NACOGDOCHES, TX (KTRE) - There are seven divisions of the Early Ford V-8 Car Club across Texas. For 38 years members gather for one big convention. This year the Houston club hosts it, but they wanted to get out of 'Big H' and experience a slower pace of life, so they came to Nacogdoches.
Over 100 Classic Fords are lined up in front of the Fredonia Hotel. So are the automobile owners.
"They had a murder back here. A man choked his car to death," quipped the first of several men sitting in hotel chairs placed outside the hotel's front door by the bell captain. It was the best way for him to get his luggage carrier back, which a couple of men had commandeered.
Jokes came from one end of the sidewalk. Engine talk came from the other.
"Oh, heck. There's no telling. Maybe 100 of 'em, those old flathead motors," was overheard.
Flathead motors. This is a member's ticket into the club.
"That's what this club is all about, flathead cars, original cars with flathead motors from 1935 to 1953 is when they quit building 'em," explained Lloyd Holcomb, a collector from Lake Fork, Texas.
Don Jones of Houston raised the hood of his very rare 1934 Ford Roadster. "And at the time it was about the fastest car on the streets back in 1934," said Jones. And how fast would that have been? "This car, well, I"ve had it up to 75 miles an hour," shared Jones.
Another plus about the cars is everything is at your fingertips.
"Seeing if they made any success on that ford, the one with the broke crank shaft on it," one owner said while making his way down the sidewalk.
Unlike the cars of today, mechanics can put their hands on the part. "You can reach this stuff," said Dan Marshall of Manchek, Texas. He had already repaired the crankshaft and was busy installing a water pump.
The V-8 engines, placed within durable and affordable car bodies, made Henry Ford a legend. He's respected to this day.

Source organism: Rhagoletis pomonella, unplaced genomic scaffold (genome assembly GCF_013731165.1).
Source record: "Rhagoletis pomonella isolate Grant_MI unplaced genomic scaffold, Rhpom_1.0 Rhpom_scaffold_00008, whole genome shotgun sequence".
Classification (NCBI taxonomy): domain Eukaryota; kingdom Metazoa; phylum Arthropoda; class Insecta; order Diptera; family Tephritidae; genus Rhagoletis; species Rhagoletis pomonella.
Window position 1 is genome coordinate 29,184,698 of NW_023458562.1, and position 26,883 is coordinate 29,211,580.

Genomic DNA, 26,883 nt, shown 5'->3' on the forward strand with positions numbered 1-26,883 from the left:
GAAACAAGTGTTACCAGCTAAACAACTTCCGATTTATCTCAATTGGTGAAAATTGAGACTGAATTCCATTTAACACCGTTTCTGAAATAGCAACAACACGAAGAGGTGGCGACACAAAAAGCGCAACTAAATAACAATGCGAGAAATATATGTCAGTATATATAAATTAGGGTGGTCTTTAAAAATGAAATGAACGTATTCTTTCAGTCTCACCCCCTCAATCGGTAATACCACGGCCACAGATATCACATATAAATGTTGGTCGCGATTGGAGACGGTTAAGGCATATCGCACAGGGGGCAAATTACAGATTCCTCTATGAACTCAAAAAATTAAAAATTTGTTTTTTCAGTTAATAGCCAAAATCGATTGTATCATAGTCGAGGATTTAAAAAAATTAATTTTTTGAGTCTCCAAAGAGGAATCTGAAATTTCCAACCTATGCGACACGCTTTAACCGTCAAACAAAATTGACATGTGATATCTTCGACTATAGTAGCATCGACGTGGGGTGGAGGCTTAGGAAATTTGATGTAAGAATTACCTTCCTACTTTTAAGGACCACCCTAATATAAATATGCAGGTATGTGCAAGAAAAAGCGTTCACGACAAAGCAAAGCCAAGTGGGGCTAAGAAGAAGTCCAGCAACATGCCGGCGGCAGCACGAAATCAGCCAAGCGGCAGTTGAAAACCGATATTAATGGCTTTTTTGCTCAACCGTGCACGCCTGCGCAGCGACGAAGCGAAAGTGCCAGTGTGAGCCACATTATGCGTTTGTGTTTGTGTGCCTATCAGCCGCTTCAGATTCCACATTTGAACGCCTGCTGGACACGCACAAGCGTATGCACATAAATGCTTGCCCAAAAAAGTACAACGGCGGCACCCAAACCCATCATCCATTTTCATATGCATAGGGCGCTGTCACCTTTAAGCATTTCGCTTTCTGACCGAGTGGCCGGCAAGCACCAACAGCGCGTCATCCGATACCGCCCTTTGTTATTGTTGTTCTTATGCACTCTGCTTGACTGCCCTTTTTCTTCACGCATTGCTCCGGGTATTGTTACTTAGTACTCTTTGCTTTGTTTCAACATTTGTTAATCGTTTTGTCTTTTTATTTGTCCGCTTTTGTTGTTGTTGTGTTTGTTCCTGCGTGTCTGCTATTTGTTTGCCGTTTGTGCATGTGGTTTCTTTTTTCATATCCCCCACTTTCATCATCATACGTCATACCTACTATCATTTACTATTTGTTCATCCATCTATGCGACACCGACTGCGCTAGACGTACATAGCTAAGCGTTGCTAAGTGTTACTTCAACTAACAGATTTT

"Well, I just like old Fords," said Hardy Johnson of Liberty Hall, Texas. He owns three classics. "I've driven them to California, Washington state, and North Carolina," said the elderly gentleman.
Once a Ford man always a Ford man. Gordon Fenner of Longview drives a '49 Ford convertible, just like the one he had in high school. "It does bring the memories back," said Fenner. His car drove extremely smooth and a passenger just sinks into the plush upholstery.
Today, the car is somewhat of a celebrity. "It was just featured in the Hemming's Classic Car Magazine of the May issue," said the proud Fenner.
There are others, just as pretty, depending on your taste. "Anybody out there who wants to come down to see 'em, they'll be here through probably Sunday morning," said Fenner.
And if you're lucky, you can pull up a chair for a trip down memory lane.
While the men were swappin' tales, their wives were contributing to the local economy. A morning shopping trip kept them busy in on the brick streets. Good thing the old cars have big trunks.
Some ladies shopped until they dropped. One shopper was taking a quick cat nap on the hotel's lobby couch. The total economic impact of the "Texas tour" will be over $131,000 for the city.
Everyone will be rested up by Saturday when all the cars will be on display from 12 to 1:30 at the Pine Creek Country Inn. That's on Farm to Market Road 2782, a road that runs between Highway 7 west and FM 225.